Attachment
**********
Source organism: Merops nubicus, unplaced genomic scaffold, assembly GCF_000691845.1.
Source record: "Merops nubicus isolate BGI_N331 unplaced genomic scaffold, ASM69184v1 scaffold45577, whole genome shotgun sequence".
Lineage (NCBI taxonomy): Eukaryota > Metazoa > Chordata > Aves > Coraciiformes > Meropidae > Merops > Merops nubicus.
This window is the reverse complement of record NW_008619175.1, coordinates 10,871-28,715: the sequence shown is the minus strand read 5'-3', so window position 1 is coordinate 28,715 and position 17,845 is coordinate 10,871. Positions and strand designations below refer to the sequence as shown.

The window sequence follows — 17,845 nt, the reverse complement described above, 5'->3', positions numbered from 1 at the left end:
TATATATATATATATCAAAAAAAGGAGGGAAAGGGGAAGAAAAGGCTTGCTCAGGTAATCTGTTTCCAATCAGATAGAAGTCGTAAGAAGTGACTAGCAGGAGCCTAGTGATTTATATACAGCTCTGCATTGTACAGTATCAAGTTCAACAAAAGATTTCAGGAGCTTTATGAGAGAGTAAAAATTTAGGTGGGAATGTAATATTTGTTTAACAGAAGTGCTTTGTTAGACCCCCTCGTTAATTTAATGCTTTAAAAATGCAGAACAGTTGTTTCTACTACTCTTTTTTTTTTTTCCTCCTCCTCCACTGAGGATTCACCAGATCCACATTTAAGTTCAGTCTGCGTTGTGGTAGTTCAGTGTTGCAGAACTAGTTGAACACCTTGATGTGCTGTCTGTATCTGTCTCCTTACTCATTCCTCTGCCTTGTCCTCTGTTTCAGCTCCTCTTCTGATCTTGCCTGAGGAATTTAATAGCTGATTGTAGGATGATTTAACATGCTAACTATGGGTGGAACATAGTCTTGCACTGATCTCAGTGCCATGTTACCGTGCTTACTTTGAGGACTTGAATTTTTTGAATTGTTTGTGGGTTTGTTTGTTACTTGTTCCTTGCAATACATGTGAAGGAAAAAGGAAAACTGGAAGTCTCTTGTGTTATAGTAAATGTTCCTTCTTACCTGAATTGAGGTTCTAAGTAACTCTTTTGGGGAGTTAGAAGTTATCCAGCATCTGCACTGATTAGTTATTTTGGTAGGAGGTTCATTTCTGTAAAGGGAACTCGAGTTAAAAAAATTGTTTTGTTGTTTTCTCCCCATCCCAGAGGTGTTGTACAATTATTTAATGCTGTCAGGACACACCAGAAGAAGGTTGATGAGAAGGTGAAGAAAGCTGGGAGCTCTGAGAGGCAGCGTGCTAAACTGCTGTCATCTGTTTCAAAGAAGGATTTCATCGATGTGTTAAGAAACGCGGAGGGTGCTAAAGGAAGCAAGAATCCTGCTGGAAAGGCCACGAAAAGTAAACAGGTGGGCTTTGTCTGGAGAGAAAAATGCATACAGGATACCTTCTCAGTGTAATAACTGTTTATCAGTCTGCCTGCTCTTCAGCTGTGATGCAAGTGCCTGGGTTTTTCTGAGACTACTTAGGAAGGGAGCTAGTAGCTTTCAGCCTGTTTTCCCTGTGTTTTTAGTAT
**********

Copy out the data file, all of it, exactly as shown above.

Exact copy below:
Source organism: Merops nubicus, unplaced genomic scaffold, assembly GCF_000691845.1.
Source record: "Merops nubicus isolate BGI_N331 unplaced genomic scaffold, ASM69184v1 scaffold45577, whole genome shotgun sequence".
Lineage (NCBI taxonomy): Eukaryota > Metazoa > Chordata > Aves > Coraciiformes > Meropidae > Merops > Merops nubicus.
This window is the reverse complement of record NW_008619175.1, coordinates 10,871-28,715: the sequence shown is the minus strand read 5'-3', so window position 1 is coordinate 28,715 and position 17,845 is coordinate 10,871. Positions and strand designations below refer to the sequence as shown.

The window sequence follows — 17,845 nt, the reverse complement described above, 5'->3', positions numbered from 1 at the left end:
TATATATATATATATCAAAAAAAGGAGGGAAAGGGGAAGAAAAGGCTTGCTCAGGTAATCTGTTTCCAATCAGATAGAAGTCGTAAGAAGTGACTAGCAGGAGCCTAGTGATTTATATACAGCTCTGCATTGTACAGTATCAAGTTCAACAAAAGATTTCAGGAGCTTTATGAGAGAGTAAAAATTTAGGTGGGAATGTAATATTTGTTTAACAGAAGTGCTTTGTTAGACCCCCTCGTTAATTTAATGCTTTAAAAATGCAGAACAGTTGTTTCTACTACTCTTTTTTTTTTTTCCTCCTCCTCCACTGAGGATTCACCAGATCCACATTTAAGTTCAGTCTGCGTTGTGGTAGTTCAGTGTTGCAGAACTAGTTGAACACCTTGATGTGCTGTCTGTATCTGTCTCCTTACTCATTCCTCTGCCTTGTCCTCTGTTTCAGCTCCTCTTCTGATCTTGCCTGAGGAATTTAATAGCTGATTGTAGGATGATTTAACATGCTAACTATGGGTGGAACATAGTCTTGCACTGATCTCAGTGCCATGTTACCGTGCTTACTTTGAGGACTTGAATTTTTTGAATTGTTTGTGGGTTTGTTTGTTACTTGTTCCTTGCAATACATGTGAAGGAAAAAGGAAAACTGGAAGTCTCTTGTGTTATAGTAAATGTTCCTTCTTACCTGAATTGAGGTTCTAAGTAACTCTTTTGGGGAGTTAGAAGTTATCCAGCATCTGCACTGATTAGTTATTTTGGTAGGAGGTTCATTTCTGTAAAGGGAACTCGAGTTAAAAAAATTGTTTTGTTGTTTTCTCCCCATCCCAGAGGTGTTGTACAATTATTTAATGCTGTCAGGACACACCAGAAGAAGGTTGATGAGAAGGTGAAGAAAGCTGGGAGCTCTGAGAGGCAGCGTGCTAAACTGCTGTCATCTGTTTCAAAGAAGGATTTCATCGATGTGTTAAGAAACGCGGAGGGTGCTAAAGGAAGCAAGAATCCTGCTGGAAAGGCCACGAAAAGTAAACAGGTGGGCTTTGTCTGGAGAGAAAAATGCATACAGGATACCTTCTCAGTGTAATAACTGTTTATCAGTCTGCCTGCTCTTCAGCTGTGATGCAAGTGCCTGGGTTTTTCTGAGACTACTTAGGAAGGGAGCTAGTAGCTTTCAGCCTGTTTTCCCTGTGTTTTTAGTAT